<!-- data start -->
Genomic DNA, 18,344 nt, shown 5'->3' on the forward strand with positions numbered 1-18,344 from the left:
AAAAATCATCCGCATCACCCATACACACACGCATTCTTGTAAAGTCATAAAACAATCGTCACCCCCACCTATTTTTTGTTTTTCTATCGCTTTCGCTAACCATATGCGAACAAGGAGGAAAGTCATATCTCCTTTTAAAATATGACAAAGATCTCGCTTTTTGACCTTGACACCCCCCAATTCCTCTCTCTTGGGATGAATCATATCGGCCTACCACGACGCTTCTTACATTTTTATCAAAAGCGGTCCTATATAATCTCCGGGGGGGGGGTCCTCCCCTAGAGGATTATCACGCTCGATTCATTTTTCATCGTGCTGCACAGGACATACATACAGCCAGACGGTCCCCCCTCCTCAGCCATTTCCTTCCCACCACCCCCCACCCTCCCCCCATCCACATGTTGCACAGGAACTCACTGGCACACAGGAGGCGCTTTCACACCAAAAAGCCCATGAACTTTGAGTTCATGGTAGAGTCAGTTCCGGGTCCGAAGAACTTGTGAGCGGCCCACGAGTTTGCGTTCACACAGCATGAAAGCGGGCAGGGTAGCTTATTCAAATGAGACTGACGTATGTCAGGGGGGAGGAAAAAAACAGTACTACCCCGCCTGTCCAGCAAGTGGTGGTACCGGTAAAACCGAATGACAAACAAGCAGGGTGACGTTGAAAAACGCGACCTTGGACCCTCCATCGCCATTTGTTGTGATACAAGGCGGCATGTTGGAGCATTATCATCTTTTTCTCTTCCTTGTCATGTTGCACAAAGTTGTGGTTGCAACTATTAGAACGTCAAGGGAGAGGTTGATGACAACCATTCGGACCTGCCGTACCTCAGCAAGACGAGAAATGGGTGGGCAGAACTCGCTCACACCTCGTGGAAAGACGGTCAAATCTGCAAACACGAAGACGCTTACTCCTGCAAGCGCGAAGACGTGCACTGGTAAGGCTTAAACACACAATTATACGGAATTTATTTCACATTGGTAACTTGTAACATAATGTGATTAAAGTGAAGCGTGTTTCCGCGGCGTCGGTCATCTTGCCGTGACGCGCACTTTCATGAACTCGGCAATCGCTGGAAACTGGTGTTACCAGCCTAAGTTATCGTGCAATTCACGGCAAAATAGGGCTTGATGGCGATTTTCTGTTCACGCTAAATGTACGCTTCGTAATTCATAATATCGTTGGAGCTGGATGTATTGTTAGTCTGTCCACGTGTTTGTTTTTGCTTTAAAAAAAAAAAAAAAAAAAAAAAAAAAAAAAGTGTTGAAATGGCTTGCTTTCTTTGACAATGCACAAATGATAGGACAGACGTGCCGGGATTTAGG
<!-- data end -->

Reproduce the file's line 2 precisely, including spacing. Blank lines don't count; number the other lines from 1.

AAAAATCATCCGCATCACCCATACACACACGCATTCTTGTAAAGTCATAAAACAATCGTCACCCCCACCTATTTTTTGTTTTTCTATCGCTTTCGCTAACCATATGCGAACAAGGAGGAAAGTCATATCTCCTTTTAAAATATGACAAAGATCTCGCTTTTTGACCTTGACACCCCCCAATTCCTCTCTCTTGGGATGAATCATATCGGCCTACCACGACGCTTCTTACATTTTTATCAAAAGCGGTCCTATATAATCTCCGGGGGGGGGGTCCTCCCCTAGAGGATTATCACGCTCGATTCATTTTTCATCGTGCTGCACAGGACATACATACAGCCAGACGGTCCCCCCTCCTCAGCCATTTCCTTCCCACCACCCCCCACCCTCCCCCCATCCACATGTTGCACAGGAACTCACTGGCACACAGGAGGCGCTTTCACACCAAAAAGCCCATGAACTTTGAGTTCATGGTAGAGTCAGTTCCGGGTCCGAAGAACTTGTGAGCGGCCCACGAGTTTGCGTTCACACAGCATGAAAGCGGGCAGGGTAGCTTATTCAAATGAGACTGACGTATGTCAGGGGGGAGGAAAAAAACAGTACTACCCCGCCTGTCCAGCAAGTGGTGGTACCGGTAAAACCGAATGACAAACAAGCAGGGTGACGTTGAAAAACGCGACCTTGGACCCTCCATCGCCATTTGTTGTGATACAAGGCGGCATGTTGGAGCATTATCATCTTTTTCTCTTCCTTGTCATGTTGCACAAAGTTGTGGTTGCAACTATTAGAACGTCAAGGGAGAGGTTGATGACAACCATTCGGACCTGCCGTACCTCAGCAAGACGAGAAATGGGTGGGCAGAACTCGCTCACACCTCGTGGAAAGACGGTCAAATCTGCAAACACGAAGACGCTTACTCCTGCAAGCGCGAAGACGTGCACTGGTAAGGCTTAAACACACAATTATACGGAATTTATTTCACATTGGTAACTTGTAACATAATGTGATTAAAGTGAAGCGTGTTTCCGCGGCGTCGGTCATCTTGCCGTGACGCGCACTTTCATGAACTCGGCAATCGCTGGAAACTGGTGTTACCAGCCTAAGTTATCGTGCAATTCACGGCAAAATAGGGCTTGATGGCGATTTTCTGTTCACGCTAAATGTACGCTTCGTAATTCATAATATCGTTGGAGCTGGATGTATTGTTAGTCTGTCCACGTGTTTGTTTTTGCTTTAAAAAAAAAAAAAAAAAAAAAAAAAAAAAAAGTGTTGAAATGGCTTGCTTTCTTTGACAATGCACAAATGATAGGACAGACGTGCCGGGATTTAGG